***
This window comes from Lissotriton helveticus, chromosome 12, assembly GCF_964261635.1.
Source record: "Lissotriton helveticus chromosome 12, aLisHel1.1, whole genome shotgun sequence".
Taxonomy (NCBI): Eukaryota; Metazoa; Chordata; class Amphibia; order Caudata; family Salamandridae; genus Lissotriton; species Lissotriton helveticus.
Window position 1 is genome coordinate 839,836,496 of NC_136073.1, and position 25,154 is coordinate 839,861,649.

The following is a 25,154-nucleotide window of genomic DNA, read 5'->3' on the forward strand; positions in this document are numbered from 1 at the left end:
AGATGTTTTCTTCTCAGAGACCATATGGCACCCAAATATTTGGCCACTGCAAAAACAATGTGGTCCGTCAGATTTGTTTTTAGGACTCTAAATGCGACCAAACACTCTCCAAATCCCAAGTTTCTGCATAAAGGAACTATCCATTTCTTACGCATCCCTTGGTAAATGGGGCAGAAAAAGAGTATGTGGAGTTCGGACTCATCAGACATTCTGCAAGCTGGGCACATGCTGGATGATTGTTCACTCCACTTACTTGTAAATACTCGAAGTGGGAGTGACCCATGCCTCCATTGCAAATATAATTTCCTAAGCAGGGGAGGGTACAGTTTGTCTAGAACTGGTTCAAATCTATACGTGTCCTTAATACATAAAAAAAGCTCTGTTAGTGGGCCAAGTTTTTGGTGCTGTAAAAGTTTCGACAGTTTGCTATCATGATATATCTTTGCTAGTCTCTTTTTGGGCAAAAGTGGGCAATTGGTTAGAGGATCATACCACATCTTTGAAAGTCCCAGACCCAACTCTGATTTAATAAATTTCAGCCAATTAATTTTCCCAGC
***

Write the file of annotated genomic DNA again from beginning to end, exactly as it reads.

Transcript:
This window comes from Lissotriton helveticus, chromosome 12, assembly GCF_964261635.1.
Source record: "Lissotriton helveticus chromosome 12, aLisHel1.1, whole genome shotgun sequence".
Taxonomy (NCBI): Eukaryota; Metazoa; Chordata; class Amphibia; order Caudata; family Salamandridae; genus Lissotriton; species Lissotriton helveticus.
Window position 1 is genome coordinate 839,836,496 of NC_136073.1, and position 25,154 is coordinate 839,861,649.

The following is a 25,154-nucleotide window of genomic DNA, read 5'->3' on the forward strand; positions in this document are numbered from 1 at the left end:
AGATGTTTTCTTCTCAGAGACCATATGGCACCCAAATATTTGGCCACTGCAAAAACAATGTGGTCCGTCAGATTTGTTTTTAGGACTCTAAATGCGACCAAACACTCTCCAAATCCCAAGTTTCTGCATAAAGGAACTATCCATTTCTTACGCATCCCTTGGTAAATGGGGCAGAAAAAGAGTATGTGGAGTTCGGACTCATCAGACATTCTGCAAGCTGGGCACATGCTGGATGATTGTTCACTCCACTTACTTGTAAATACTCGAAGTGGGAGTGACCCATGCCTCCATTGCAAATATAATTTCCTAAGCAGGGGAGGGTACAGTTTGTCTAGAACTGGTTCAAATCTATACGTGTCCTTAATACATAAAAAAAGCTCTGTTAGTGGGCCAAGTTTTTGGTGCTGTAAAAGTTTCGACAGTTTGCTATCATGATATATCTTTGCTAGTCTCTTTTTGGGCAAAAGTGGGCAATTGGTTAGAGGATCATACCACATCTTTGAAAGTCCCAGACCCAACTCTGATTTAATAAATTTCAGCCAATTAATTTTCCCAGC